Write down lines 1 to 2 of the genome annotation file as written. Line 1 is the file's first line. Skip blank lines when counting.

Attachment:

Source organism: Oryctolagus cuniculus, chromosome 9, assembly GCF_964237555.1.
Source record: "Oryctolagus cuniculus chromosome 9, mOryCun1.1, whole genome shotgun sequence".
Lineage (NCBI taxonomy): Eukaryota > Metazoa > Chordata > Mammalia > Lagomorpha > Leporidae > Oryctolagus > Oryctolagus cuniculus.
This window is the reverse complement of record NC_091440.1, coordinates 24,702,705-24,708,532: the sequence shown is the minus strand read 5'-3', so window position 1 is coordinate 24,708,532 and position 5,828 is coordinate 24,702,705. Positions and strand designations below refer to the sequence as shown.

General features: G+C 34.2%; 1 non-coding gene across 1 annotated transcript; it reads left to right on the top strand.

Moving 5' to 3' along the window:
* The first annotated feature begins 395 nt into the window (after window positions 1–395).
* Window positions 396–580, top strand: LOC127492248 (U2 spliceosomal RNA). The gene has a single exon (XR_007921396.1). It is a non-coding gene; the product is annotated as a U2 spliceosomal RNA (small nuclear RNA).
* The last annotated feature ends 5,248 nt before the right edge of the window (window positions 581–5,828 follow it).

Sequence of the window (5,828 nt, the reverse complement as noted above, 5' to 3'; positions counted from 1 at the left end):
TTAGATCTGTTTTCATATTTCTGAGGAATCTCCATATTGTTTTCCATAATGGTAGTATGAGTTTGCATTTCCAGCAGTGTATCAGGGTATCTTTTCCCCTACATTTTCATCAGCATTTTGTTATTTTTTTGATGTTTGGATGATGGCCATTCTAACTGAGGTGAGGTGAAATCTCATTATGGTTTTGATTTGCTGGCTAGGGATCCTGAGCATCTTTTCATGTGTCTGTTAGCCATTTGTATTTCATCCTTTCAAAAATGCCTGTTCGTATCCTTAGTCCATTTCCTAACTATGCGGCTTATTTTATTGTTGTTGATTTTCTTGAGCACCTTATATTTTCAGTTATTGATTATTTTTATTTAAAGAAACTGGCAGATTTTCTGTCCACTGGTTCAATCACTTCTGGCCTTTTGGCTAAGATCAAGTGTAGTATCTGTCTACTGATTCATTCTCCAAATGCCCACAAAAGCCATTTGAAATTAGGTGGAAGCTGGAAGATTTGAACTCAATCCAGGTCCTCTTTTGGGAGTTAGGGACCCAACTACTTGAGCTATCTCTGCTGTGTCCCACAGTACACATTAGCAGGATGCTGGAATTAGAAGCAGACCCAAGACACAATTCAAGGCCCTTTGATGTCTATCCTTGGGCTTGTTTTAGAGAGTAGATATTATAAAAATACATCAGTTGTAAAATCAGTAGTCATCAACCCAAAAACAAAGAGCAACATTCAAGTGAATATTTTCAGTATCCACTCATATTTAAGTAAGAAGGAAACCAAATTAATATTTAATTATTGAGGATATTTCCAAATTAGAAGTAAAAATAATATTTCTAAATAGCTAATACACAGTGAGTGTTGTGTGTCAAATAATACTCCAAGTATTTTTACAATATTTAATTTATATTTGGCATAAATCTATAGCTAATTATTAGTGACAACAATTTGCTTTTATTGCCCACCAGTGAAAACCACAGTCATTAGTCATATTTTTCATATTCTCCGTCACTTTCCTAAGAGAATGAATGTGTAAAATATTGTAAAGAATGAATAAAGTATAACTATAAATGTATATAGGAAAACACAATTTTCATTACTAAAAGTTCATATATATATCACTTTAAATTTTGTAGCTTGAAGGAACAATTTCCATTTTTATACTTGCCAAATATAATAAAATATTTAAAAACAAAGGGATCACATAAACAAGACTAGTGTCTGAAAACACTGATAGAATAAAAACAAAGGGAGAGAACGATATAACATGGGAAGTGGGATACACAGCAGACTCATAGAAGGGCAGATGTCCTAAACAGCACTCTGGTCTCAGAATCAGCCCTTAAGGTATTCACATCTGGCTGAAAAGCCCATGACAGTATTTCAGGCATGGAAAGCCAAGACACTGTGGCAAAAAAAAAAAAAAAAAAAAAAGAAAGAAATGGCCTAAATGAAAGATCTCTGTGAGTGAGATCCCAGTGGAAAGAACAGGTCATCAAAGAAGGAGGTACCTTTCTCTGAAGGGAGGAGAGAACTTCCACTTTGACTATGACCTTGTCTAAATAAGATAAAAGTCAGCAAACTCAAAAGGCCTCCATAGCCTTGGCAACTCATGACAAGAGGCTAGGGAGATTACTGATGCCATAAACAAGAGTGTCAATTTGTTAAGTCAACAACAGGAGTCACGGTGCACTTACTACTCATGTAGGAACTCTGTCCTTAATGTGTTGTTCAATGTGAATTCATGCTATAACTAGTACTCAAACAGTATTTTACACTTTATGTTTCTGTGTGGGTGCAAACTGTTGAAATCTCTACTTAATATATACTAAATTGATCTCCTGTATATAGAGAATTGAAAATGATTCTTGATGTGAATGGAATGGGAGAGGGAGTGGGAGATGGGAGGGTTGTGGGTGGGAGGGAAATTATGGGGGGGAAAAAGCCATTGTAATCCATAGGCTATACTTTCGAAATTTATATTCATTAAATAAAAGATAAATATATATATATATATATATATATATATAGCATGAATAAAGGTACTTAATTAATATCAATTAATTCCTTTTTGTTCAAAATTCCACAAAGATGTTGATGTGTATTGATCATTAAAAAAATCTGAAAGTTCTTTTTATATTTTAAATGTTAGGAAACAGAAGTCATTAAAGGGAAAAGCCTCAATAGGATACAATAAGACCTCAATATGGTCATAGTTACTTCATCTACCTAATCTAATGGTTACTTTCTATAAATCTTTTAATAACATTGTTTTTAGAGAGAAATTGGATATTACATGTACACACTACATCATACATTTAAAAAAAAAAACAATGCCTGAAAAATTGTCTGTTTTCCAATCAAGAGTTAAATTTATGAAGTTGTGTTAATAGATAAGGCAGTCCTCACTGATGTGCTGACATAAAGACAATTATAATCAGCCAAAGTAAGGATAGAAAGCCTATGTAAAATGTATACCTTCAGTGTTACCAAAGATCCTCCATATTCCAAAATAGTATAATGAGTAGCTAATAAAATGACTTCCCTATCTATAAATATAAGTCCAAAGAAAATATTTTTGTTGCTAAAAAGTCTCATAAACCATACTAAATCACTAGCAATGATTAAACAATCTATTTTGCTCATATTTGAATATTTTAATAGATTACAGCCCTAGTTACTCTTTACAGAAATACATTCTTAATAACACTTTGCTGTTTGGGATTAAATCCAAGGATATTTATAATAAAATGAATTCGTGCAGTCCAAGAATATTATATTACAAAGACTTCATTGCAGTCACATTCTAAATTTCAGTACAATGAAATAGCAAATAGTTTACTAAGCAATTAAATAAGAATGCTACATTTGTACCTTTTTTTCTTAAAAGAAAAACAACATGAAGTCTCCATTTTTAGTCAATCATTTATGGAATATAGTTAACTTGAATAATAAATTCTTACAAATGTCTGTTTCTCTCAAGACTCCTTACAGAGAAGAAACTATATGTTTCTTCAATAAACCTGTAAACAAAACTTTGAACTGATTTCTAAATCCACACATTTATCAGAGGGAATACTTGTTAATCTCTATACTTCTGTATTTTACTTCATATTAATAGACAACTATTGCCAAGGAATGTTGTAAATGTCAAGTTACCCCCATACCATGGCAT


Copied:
Source organism: Oryctolagus cuniculus, chromosome 9, assembly GCF_964237555.1.
Source record: "Oryctolagus cuniculus chromosome 9, mOryCun1.1, whole genome shotgun sequence".